It is not enough to trust users with Common Access Cards.  Millions of people have them and you probably won’t let them all into your site.  You need to identify who the user is and decide what to do with them.  It may be that you already have a list of authorized users, or you have will allow new users with CACs to auto-register.  In both cases, you need to identify the users.  This is accomplished with a special 10 digit identifier provided by the the Department of Defense called the Electronic Data Interchange Personal Identifier (EDIPI).  The EDIPI is a unique number assigned to each user that stays with them for life, even if they change their name or job title.  When a user swipes their CAC, this information is transmitted to your web application in the form of a common name (CN).  This common name will appear to your application as a http header variable, cookie, parameter or session variable depending on you implementation.  It takes the form: CN=LAST_NAME.FIRST_NAME.MIDDLE_NAME.0123456789.  Where the last part is the EDIPI.  It may be tempting to user the name portion, but remember that can change (e.g. person gets married).

Once your application extracts the EDIPI, it needs to map it to your local directories user id.  This can be done by storing the EDIPI as a regular part of the user record during user creation/registration or you can add a special mapping database.

Your application should then log the user in.  You may want to prompt for a password as part of the login.  Some DOD clients do not want a password prompt since the user already swiped the card and entered their secret PIN number.   In this case you may need to couple your CAC authentication system with single sign-on to provide access into your application.

What about lost/stolen Cards?

The DOD will insist that you not permit users to use lost/stolen/deactivated cards to access your web site.  For this purpose, the DOD issues a list of card’s serial numbers that have been revoked.  It is available here.  This Certificate Revocation List (CRL) must be checked and any certificate found on it should not be accepted. Be aware that this list is very long so your application may want to cache it.  Some web servers and load balancer can automatically check this list for you but may not perform adequately due to the length of the list.  Another option to frequently checking  and refreshing the CRL is to use a new protocol called Online Certificate Status Protocol (OCSP). OCSP allows your site to check an individual certificate to see if it has been revoked without loading and searching the entire list.  The address of the OCSP service (responder) is inside those certificate authority files that you previously downloaded.  One of the drawbacks of OCSP is that you need the service and connectivity to be up to perform the check. Your web site or load balance may be able to automatically perform OCSP.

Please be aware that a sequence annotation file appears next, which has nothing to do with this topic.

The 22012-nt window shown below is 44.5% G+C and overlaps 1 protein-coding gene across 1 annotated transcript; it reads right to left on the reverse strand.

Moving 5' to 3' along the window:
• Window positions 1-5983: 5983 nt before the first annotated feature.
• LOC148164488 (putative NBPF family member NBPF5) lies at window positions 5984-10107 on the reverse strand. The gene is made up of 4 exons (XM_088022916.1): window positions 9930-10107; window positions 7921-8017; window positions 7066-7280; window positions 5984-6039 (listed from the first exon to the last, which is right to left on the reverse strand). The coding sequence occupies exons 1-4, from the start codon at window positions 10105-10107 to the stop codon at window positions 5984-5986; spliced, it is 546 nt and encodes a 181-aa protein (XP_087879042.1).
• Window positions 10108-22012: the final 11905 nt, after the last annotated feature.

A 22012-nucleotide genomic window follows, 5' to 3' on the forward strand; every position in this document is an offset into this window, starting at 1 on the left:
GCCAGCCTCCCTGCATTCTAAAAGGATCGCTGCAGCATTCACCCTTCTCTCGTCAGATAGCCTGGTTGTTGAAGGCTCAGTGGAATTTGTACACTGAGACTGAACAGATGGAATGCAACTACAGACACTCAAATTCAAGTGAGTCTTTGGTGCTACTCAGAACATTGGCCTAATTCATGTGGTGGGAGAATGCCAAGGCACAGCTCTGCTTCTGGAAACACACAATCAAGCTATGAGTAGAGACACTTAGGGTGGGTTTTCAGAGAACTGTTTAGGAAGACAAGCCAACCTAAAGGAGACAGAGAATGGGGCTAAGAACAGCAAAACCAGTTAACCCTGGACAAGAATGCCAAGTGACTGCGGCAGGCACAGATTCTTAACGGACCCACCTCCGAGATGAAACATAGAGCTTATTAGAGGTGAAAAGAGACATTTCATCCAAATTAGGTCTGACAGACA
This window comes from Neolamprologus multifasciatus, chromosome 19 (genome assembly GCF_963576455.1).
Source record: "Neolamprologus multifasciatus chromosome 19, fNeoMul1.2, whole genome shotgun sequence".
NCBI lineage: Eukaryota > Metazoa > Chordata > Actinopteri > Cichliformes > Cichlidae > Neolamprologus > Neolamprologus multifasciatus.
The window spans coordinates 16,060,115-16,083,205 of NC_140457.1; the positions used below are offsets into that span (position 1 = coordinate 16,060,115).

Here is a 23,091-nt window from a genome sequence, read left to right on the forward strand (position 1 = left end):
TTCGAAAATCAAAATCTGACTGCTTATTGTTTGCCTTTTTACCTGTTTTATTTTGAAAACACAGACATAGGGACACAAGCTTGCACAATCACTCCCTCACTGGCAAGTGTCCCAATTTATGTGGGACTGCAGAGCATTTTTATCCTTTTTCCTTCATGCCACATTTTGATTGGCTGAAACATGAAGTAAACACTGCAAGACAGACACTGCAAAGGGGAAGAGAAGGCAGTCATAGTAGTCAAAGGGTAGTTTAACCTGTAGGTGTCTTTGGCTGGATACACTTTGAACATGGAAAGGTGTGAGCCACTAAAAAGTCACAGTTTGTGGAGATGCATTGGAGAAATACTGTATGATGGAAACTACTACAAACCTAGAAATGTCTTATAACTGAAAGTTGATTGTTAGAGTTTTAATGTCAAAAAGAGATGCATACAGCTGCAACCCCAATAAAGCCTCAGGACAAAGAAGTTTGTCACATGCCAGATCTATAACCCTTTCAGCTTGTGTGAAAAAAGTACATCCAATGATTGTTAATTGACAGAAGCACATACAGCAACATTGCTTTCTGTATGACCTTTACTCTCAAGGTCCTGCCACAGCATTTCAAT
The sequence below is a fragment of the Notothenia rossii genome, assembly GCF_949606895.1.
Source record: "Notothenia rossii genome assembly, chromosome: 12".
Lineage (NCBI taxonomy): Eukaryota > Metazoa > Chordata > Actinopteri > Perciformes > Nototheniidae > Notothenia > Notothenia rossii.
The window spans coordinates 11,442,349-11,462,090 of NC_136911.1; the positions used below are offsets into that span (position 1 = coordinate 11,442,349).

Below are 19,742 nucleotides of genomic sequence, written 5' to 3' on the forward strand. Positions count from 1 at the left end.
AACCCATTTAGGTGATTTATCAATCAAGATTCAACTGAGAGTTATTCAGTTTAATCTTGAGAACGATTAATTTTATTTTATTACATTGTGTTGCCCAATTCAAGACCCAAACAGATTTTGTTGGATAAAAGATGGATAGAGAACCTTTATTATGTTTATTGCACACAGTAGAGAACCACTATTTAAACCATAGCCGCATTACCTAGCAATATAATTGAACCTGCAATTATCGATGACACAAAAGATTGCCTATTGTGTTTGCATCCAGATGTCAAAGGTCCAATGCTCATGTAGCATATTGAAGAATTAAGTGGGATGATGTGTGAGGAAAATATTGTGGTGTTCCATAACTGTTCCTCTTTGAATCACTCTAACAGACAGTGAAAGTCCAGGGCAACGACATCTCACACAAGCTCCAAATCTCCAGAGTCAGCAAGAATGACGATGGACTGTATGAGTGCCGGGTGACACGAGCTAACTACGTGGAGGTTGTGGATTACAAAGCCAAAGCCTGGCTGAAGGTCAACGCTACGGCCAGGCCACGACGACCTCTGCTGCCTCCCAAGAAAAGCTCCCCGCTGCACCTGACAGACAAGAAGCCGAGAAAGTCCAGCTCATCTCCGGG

Special Considerations for Multiple Web sites

If your web site really consists of multiple sites with multiple server (e.g. and Then each site must be protected from unauthorized access.  If you apply the CAC protection to each site, the users will be prompted for to swipe their card and enter their pin code each time they visit a different site.  This is secure not user friendly at all.  One mechanism to prevent this behavior is to implement CAC security on only one site, let’s call it the portal.  Then implement standard single sign-on (e.g. SAML) between the portal and all your other web sites. The user uses the CAC to access the portal and then single-sign on to move seamlessly from the portal to all the other web sites.  If the user should try to access one of your other sites first, bypassing the portal, the site will recognize the user is not already signed in and send them back to the portal.  This will then cause the portal to prompt for the CAC.

These are some common consideration when providing CAC access to web sites.  More development resources can be found on the DOD website.